CORNISH — An eighth set of remains was unearthed Wednesday evening next to the municipal building, where contractors had commenced work earlier this week on a drainage project. Work was stopped when the first remains were found, and then proceeded again, but was halted a second time when more skeletal remains were found.

Along with the remains and bits of wood thought to have come from caskets, York County Sheriff’s Office deputies found a clue ”“ a set of cufflinks inscribed with the initials “J.H.” That discovery could help officials figure out who had been buried on the site.

The first set of remains, found Monday, turned out to be two, according to the State Medical Examiner’s Office. As the days wore on, more remains were found, with the eighth found at about 7 p.m. Wednesday, according to York County Sheriff’s Office.

It is thought that whomever was contracted to move the cemetery prior to the municipal building construction in 1925 moved only the headstones to Riverside Cemetery, and not the remains. But that is only a theory at present.

York County Sheriff Maurice Ouellette said it is his understanding that 13 people had been buried on the property in the mid-1800s.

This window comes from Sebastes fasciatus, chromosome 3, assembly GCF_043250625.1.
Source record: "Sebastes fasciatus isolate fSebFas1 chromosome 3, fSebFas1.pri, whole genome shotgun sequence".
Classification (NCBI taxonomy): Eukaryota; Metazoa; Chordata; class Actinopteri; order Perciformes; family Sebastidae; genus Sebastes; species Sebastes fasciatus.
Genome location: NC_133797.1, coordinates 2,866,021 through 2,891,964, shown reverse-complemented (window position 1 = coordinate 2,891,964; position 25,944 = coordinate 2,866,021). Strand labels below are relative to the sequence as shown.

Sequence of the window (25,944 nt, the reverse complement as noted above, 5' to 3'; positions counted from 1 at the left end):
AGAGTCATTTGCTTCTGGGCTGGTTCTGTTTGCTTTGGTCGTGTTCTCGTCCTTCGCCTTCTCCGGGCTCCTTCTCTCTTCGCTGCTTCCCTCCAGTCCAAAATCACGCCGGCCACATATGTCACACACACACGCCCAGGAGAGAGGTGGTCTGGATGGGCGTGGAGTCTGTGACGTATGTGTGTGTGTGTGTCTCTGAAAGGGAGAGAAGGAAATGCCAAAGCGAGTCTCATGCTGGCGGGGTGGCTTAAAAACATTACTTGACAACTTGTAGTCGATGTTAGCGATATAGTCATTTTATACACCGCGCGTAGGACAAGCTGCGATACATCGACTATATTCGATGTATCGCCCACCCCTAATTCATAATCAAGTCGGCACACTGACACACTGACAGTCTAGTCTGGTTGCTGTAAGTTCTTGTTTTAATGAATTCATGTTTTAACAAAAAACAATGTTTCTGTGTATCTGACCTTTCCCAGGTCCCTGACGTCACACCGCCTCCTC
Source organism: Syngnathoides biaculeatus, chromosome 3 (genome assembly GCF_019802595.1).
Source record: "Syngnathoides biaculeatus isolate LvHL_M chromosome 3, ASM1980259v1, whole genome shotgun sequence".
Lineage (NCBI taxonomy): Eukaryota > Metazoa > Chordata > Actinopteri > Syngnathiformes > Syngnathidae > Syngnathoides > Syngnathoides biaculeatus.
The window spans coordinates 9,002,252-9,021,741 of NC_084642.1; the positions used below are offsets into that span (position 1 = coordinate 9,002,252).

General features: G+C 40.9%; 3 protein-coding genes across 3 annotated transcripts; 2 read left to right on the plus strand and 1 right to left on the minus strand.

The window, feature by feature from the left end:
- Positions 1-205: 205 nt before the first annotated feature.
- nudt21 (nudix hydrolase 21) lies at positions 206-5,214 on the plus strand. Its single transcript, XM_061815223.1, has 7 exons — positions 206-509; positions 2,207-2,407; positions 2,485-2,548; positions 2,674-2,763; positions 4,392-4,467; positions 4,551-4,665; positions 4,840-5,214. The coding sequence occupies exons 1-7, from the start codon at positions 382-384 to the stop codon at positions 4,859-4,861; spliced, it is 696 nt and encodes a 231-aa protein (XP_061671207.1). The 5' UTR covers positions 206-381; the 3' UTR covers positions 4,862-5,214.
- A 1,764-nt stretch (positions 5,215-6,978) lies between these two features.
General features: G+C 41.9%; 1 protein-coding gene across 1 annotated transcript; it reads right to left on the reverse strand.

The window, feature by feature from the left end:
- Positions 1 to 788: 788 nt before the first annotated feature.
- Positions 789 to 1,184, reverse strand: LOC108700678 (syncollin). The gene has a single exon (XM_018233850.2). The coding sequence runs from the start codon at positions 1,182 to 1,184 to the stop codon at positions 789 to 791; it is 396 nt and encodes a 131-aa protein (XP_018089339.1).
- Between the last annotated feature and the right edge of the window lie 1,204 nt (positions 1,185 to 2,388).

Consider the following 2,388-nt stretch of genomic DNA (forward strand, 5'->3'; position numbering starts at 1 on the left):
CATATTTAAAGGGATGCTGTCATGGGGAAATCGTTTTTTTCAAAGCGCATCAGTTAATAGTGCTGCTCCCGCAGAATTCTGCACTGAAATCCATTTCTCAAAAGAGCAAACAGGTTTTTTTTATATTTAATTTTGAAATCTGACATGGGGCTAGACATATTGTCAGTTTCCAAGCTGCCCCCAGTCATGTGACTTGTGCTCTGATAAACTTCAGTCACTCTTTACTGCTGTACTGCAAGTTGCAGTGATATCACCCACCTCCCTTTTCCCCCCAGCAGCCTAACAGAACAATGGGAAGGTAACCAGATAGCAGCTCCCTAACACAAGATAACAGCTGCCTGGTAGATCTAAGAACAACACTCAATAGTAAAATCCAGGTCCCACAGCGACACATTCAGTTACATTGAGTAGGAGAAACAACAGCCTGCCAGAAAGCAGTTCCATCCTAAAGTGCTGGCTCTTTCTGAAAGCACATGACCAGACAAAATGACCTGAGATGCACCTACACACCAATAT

The municipal building was constructed in 1925 and 1926. Designed by John Calvin Stevens, it is on the National Register of Historic Places. The building is called the Leroy Pike Memorial Hall.

After the contractor commenced digging ”“ but stopped again when more remains were found ”“ manual digging exposed several additional gravesites, said Chief Deputy Bill King.

A plan of Riverside Cemetery, where the graves were supposed to have been moved, is on file and online at the state archives. It was produced during the Great Depression by the Works Progress Administration, but it does not single out graves that were moved from the municipal building site.

A Cornish spokeswoman earlier this week said old records will be examined from the cemetery transfer in an effort to determine the identity of the deceased. At some point, the remains will be reinterred.

A state anthropologist is expected to shed more light on the situation. All of the remains are now at the medical examiner’s office.

The discovery has piqued the interest of Cornish Historical Society and the town’s cemetery association members. They are poring over records, attempting to identify the remains and were expected to speak with senior citizens in the community for their input.

— Senior Staff Writer Tammy Wells can be contacted at 324-4444 (local call in Sanford) or 282-1535, ext. 327 or [email protected]

        Comments are not available on this story.

        filed under: